in one venerable institution, called the Acade- ed his domestic life till some time after he bemy of the Floral Games. This body held every came a husband. Our own guess is, that his year a grand meeting, which was a subject of wife was, as he says, a virtuous and amiable intense interest to the whole city, and at which woman, and that she did her best to make himflowers of gold and silver were given as prizes happy during some years. It seems clear that, for odes, for idyls, and for something that was when circumstances developed the latent airecalled eloquence. These bounties produced of city of his character, she could no longer encourse the ordinary effect of bounties, and turn- dure him, refused to see him, and sent back his ed people who might have been thriving attor- letters unopened. Then it was, we imagine, neys and useful apothecaries into small wits that he invented the fable about his distress on and bad poets. Barère does not appear to have his wedding-day. been so lucky as to obtain any of these preci- In 1788, Barère paid his first visit to Paris, ous flowers; but one of his performances was attended reviews, heard Laharpe at the Lycæmentioned with honour. At Montauban he um, and Condorcet at the Academy of Sciences, was more fortunate. The academy of that stared at the envoys of Tippoo Saib, savr the town bestowed on him several prizes, one for royal family dine at Versailles, and kept a joura panegyric on Louis the Twelfth, in which the nal in which he noted down adventures and blessings of monarchy and the loyalty of the speculations. Some parts of this journal are French nation were set forth; and another for printed in the first volume of the work before a panegyric on poor Franc de Pompignan, in us, and are certainly most characteristic. The which, as may easily be supposed, the philo- worst vices of the writer had not yet shown sophy of the eighteenth century was sharply themselves; but the weakness which was the assailed. Then Barère found an old stone in- parent of those vices appears in every line. scribed with three Latin words, and wrote a His levity, his inconsistency, his servility, were dissertation upon it, which procured him a seat already what they were to the last. All his in a learned assembly, called the Toulouse opinions, all his feelings, spin round and round Academy of Sciences, Inscriptions, and Polite like a weathercock in a whirlwind. Nay, the Literature. At length the doors of the Acade- very impressions which he receives through my of the Floral Games were opened to so his senses are not the same two days togetber. much merit. Barère, in his thirty-third year, He sees Louis the Sixteenth, and is so much took his seat as one of that illustrious brother- blinded by loyally as to find his majesty handhood, and made an inaugural oration which some. “I fixed my eyes," he says, “ with a was greatly admired. He apologizes for re- lively curiosity on his fine countenance, whicb counting these triumphs of his youthful genius. I thought open and noble.” The next time that We own that we cannot blame him for dwell- the king appears, all is altered. His majesty's ing long on the least disgraceful portion of his eyes are wiihout the smallest expression ; he existence. To send in declamations for prizes has a vulgar laugh which seems like idiocy, offered by provincial academies, is indeed no an ignoble figure, an awkward gait, and the very useful or dignified employment for a look of a big boy ill brought up. It is the same bearded man; but it would have been well if with more important questions. Barère is for Barère had always been so employed. the parliaments on the Monday and against the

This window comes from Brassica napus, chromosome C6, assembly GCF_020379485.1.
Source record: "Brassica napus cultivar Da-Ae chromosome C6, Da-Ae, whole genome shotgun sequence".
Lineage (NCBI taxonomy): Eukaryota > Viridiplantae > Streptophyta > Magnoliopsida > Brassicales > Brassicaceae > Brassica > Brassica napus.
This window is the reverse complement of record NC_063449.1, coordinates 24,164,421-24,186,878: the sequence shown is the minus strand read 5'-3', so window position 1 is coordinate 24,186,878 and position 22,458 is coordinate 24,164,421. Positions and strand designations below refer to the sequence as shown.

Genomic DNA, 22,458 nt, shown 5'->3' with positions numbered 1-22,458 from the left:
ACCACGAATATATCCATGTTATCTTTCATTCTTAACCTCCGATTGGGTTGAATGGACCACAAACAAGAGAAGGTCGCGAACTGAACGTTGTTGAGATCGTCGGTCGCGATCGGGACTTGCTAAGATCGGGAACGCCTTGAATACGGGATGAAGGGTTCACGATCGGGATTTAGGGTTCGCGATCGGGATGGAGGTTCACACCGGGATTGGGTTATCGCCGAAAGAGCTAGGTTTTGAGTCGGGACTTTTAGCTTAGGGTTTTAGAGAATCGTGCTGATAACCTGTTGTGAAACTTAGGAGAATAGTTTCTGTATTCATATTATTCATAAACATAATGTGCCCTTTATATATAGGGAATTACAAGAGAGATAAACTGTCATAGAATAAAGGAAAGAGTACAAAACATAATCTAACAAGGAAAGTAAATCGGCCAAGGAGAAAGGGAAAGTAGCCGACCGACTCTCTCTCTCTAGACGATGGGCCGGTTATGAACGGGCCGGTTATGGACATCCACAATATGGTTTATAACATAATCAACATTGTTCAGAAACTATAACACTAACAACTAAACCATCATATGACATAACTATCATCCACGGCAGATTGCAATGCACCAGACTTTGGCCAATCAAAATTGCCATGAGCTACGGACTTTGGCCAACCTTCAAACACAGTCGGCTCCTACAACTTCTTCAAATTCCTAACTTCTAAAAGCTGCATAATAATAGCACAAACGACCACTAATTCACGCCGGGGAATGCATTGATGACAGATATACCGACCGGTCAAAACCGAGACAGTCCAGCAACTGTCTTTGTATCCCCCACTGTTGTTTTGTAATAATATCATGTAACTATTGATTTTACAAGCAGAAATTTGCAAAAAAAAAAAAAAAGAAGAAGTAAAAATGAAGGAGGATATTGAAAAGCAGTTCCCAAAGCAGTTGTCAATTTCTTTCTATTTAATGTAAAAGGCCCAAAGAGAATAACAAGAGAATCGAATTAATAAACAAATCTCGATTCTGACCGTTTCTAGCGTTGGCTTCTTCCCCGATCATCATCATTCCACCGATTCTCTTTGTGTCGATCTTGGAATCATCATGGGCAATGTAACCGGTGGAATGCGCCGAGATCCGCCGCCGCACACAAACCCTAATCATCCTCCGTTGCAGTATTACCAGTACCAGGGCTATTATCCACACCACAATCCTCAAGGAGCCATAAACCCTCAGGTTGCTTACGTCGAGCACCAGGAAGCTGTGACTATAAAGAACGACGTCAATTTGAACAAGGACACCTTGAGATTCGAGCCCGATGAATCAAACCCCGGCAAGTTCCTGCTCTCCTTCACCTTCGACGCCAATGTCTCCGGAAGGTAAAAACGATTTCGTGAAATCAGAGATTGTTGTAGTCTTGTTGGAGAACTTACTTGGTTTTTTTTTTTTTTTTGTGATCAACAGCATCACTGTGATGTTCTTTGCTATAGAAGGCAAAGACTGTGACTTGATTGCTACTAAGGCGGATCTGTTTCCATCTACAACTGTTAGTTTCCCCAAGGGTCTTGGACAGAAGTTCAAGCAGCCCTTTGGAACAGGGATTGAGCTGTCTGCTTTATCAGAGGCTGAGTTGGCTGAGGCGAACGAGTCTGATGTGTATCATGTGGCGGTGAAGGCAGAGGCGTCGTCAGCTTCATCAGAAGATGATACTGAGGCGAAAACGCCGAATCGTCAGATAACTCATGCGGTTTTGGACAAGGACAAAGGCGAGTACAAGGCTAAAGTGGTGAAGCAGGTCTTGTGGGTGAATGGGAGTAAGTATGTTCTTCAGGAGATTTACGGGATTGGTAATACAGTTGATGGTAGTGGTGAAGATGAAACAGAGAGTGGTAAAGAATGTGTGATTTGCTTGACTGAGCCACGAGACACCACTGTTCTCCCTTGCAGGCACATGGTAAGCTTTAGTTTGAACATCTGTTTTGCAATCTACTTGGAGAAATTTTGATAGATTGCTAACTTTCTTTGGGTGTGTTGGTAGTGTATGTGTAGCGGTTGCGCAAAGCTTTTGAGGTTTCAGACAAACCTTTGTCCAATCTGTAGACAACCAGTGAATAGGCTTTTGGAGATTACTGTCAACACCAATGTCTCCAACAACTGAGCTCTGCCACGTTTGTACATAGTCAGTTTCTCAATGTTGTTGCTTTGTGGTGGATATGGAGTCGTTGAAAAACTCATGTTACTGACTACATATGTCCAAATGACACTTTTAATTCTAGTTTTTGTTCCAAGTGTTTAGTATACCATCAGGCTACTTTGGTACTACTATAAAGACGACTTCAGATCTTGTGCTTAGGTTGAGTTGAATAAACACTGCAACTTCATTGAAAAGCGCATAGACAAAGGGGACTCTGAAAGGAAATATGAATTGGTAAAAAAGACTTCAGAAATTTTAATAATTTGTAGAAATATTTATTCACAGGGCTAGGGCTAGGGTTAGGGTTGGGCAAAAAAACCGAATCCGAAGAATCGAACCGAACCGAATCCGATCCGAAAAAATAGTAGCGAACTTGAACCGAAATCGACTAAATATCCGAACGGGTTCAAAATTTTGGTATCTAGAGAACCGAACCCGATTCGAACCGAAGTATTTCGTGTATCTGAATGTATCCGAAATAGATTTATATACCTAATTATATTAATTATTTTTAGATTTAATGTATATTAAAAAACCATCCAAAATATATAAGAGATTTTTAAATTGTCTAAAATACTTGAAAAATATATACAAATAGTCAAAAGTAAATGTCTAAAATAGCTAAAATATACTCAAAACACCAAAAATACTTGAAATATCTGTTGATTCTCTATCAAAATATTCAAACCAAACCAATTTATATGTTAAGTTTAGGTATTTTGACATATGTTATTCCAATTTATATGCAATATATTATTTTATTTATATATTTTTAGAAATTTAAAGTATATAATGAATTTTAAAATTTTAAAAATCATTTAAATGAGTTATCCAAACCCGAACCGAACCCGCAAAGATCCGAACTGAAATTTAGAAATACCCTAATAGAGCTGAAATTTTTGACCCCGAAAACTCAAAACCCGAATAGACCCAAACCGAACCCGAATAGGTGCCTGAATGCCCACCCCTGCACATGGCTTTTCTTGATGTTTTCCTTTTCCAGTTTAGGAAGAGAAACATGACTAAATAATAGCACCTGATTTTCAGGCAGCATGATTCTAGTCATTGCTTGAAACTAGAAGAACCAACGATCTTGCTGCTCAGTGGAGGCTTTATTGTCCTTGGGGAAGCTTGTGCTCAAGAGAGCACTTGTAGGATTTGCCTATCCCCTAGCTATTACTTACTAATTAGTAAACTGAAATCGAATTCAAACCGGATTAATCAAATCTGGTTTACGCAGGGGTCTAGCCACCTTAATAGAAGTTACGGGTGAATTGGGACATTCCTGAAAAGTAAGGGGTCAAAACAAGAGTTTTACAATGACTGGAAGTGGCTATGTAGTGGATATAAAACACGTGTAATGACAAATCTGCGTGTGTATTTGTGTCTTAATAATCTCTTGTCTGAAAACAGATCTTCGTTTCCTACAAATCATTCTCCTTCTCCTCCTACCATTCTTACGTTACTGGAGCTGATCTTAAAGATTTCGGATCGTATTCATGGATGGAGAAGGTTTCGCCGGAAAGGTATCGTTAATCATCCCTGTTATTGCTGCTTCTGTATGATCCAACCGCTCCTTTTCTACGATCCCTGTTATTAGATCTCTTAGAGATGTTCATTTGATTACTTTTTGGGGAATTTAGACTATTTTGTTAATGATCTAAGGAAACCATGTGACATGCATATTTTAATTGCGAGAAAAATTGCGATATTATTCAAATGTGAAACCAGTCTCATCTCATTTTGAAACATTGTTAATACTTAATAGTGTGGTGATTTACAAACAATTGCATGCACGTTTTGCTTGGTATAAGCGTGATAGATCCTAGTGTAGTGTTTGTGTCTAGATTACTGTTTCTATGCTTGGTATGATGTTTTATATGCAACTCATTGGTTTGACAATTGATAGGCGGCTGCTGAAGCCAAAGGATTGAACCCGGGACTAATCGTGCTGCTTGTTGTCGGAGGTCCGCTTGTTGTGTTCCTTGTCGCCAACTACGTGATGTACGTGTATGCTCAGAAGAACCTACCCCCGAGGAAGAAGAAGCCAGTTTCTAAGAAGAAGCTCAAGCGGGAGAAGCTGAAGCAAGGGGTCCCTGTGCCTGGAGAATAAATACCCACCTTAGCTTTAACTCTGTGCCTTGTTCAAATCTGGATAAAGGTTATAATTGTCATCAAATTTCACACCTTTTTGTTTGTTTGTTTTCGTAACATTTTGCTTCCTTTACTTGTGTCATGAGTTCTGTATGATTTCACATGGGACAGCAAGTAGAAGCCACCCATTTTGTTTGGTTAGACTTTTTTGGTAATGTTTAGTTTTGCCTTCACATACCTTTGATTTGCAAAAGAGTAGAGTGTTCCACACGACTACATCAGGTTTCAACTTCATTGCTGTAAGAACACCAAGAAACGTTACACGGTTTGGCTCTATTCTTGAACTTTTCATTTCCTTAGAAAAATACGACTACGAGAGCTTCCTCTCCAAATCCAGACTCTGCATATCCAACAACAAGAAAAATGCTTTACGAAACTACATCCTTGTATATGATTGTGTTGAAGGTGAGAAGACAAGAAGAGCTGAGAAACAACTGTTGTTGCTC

In 1785 he married a young lady of conside- parliaments on the Tuesday, for feudality in rable fortune. Whether she was in other re- ihe morning and against feudality in the afterspects qualified to make a home happy, is a noon. One day he admires the English constipoint respecting which we are imperfectly in- tution : then he shudders to think that, in the formed. In a little work, entitled Melancholy struggles by which that constitution had been Pages, which was written in 1797, Barère avers obtained, the barbarous islanders had murder. that his marriage was one of mere conveni- ed a king, and gives the preference to the conence, that at the altar his heart was heavy with stitution of Bearn. Bearn, he says, has a subsorrowful forebodings, that he turned pale as lime constitution, a beautiful constitution. he pronounced the solemn “Yes," that unbid. There the nobility and clergy meet in one house den tears rolled down his cheeks, that his mo- and the commons in another. If the houses ther shared his presentiment, and that the evil differ, the king has the casting voie. A few omen was accomplished. “My marriage," he weeks later we find him raving against the says, “was one of the most unhappy of mar- principles of this sublime and beautiful constiriages.” So romantic a tale, told by so noted a tution. To admit deputies of the nobility and liar, did not command our belief. We were, clergy into the legislature is, he says, neither therefore, not much surprised to discover that, more or less than to admit enemies of the pain his Memoirs, he calls his wife a most amia- tion into the legislature. ble woman, and declares that, after he had been In this state of mind, without one settled pur. united to her six years, he found her as amiable pose or opinion, the slave of the last word, as ever. He complains, indeed, that she was royalist, aristocrat, democrat, according to the loo much attached to royalty and to the old su- prevailing sentiment of the coffee house or perstition ; but he assures us that his respect drawing-room into which he had just looked, ior her virtues induced him to tolerate her pre- did Barère enter into public life. The statesjudices. Now Barère, at the time of his mar- general had been summoned. Barère went riage, was himself a royalist and a Catholic. down to his own province, was there elected He had gained one prize by flattering the one of the representatives of the Third Estate, throne, and another by defending the church. and returned to Paris in May 1789. It is hardly possible, therefore, that disputes A great crisis, often predicted, had at last about politics or religion should have embitter- arrived. In no country, we conceive, have in